Dorian Gray and the Theme of Beauty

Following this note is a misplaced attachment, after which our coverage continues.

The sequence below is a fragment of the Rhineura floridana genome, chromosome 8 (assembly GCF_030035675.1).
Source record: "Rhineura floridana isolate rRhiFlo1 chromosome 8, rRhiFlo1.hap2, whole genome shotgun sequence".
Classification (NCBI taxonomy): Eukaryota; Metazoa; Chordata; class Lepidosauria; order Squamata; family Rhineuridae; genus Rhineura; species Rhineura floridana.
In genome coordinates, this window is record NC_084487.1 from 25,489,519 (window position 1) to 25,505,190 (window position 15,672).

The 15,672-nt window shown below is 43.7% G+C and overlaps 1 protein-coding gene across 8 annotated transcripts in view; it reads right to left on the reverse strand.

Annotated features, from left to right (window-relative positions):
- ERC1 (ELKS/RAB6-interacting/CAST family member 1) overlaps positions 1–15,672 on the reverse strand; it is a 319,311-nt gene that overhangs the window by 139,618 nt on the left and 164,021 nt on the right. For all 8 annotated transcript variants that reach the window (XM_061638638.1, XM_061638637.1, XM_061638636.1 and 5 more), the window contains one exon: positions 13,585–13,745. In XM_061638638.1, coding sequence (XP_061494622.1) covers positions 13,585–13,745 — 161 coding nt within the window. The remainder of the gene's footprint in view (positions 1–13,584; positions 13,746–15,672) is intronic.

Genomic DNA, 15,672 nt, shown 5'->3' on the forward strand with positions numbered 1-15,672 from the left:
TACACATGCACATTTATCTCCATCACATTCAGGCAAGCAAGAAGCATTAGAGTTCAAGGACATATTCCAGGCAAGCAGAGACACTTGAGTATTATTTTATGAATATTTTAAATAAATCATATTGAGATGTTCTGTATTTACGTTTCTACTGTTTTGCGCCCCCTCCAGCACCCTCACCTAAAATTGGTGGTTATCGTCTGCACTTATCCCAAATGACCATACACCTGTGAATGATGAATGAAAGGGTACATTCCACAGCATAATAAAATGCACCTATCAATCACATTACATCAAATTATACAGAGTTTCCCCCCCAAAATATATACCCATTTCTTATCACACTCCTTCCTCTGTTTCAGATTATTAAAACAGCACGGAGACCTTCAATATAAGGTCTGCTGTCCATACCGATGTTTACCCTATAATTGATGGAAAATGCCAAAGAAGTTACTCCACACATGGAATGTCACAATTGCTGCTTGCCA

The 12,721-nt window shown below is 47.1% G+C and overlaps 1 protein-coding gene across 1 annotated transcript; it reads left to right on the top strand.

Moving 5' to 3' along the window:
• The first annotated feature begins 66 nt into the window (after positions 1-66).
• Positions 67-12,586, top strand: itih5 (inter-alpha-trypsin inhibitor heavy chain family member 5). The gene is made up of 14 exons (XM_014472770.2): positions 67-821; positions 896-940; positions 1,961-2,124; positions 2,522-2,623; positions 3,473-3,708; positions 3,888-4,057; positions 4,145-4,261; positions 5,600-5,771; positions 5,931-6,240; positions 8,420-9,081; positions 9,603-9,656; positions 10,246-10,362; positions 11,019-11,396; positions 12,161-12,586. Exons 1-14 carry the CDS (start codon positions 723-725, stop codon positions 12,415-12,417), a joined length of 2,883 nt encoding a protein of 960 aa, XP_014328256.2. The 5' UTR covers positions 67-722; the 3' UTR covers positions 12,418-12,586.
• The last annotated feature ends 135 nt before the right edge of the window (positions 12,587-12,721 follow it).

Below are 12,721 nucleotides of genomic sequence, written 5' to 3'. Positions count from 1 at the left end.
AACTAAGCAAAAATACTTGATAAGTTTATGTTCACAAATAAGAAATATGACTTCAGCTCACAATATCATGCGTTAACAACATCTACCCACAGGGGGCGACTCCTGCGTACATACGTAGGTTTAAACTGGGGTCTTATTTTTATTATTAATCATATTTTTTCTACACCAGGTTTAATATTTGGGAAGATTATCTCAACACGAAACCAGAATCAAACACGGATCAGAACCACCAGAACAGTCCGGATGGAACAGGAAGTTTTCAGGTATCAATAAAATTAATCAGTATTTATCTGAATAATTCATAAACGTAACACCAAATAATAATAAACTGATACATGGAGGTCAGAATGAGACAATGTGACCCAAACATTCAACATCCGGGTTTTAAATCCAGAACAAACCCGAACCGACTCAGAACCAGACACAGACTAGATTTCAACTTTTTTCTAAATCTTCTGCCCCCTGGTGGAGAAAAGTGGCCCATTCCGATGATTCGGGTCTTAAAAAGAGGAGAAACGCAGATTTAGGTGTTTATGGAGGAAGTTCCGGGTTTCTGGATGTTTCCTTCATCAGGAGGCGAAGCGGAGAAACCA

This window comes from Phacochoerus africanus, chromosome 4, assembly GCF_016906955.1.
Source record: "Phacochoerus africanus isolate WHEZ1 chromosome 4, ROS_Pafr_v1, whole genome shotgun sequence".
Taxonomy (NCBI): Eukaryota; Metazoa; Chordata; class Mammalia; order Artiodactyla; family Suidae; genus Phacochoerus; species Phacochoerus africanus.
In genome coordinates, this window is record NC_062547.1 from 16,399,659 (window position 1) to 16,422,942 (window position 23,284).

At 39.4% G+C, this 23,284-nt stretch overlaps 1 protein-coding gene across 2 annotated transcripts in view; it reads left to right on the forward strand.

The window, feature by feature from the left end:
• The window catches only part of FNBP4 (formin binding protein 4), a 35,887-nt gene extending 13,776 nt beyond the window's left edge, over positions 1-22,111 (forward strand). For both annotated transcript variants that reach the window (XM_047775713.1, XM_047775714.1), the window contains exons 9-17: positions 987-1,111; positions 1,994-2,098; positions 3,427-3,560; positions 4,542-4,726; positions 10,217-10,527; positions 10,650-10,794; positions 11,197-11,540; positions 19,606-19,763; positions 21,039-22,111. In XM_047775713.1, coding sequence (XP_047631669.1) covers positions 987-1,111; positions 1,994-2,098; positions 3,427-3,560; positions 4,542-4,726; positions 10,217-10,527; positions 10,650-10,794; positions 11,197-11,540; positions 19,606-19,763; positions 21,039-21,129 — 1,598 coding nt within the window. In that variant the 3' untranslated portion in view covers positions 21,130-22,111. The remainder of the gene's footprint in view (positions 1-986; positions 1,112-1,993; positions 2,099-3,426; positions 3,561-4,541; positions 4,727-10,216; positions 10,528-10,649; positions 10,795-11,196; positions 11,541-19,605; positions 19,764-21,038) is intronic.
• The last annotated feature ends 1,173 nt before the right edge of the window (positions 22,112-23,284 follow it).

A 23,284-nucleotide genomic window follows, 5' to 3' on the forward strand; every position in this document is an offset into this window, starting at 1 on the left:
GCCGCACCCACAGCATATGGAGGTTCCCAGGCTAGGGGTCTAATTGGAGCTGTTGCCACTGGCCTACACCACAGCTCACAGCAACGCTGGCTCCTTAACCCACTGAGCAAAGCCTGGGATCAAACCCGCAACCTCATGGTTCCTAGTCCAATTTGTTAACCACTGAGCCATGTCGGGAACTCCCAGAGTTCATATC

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Commonly deformity is symbolic… whether it represents the good and purity in someone or the corruption in their very soul is a different story. In the book, “Dorian Gray” by Oscar Wilde, deformity is used to symbolize the corruption and degradation of Dorian’s soul. Dorian’s own beauty could be considered a deformity and this deformity destroyed Dorian’s life. He has an unnatural, surreal beauty and it’s this beauty that causes him to become so evil and corrupted. It’s the reason behind his madness. He actually traded his soul to keep his youth and beauty; “…If it were I who was to be always young, and the picture that was to grow old! For that- for that- I would give everything! I would give my soul for that!” His beauty was so symbolic because it was pure, innocent and divine at the beginning of the novel yet it ended up causing the decay and destruction of a young man’s life. Though his looks should have been a gift it became a curse that corrupted his soul and destroyed his life. He became too obsessed with his looks and thus lost his soul. When Dorian saw the portrait painted he soon begins to loath it because “I shall grow old, and horrible, and dreadful. But this picture will remain always young. It will never be older than this particular day in June… I am jealous of the portrait you have painted of me.” He in turn wishes that he was to stay young and beautiful and the portrait was to show all the signs of aging and sin. This is the beginning of Dorian’s troubles. He goes through his life looking young and innocent but all the sins he commits shows on the canvas, “The terrible portrait whose changing features show him the real degradation of his life…He had a secret pleasure of the misshapen shadow that had to bear the burden that should’ve been his own.” Any time Dorian does something sinful, selfish, cruel, or falls to temptation it all shows up on the canvas to mar his idyllic beauty. “A sense of infinite pity, not for himself, but for the painted...
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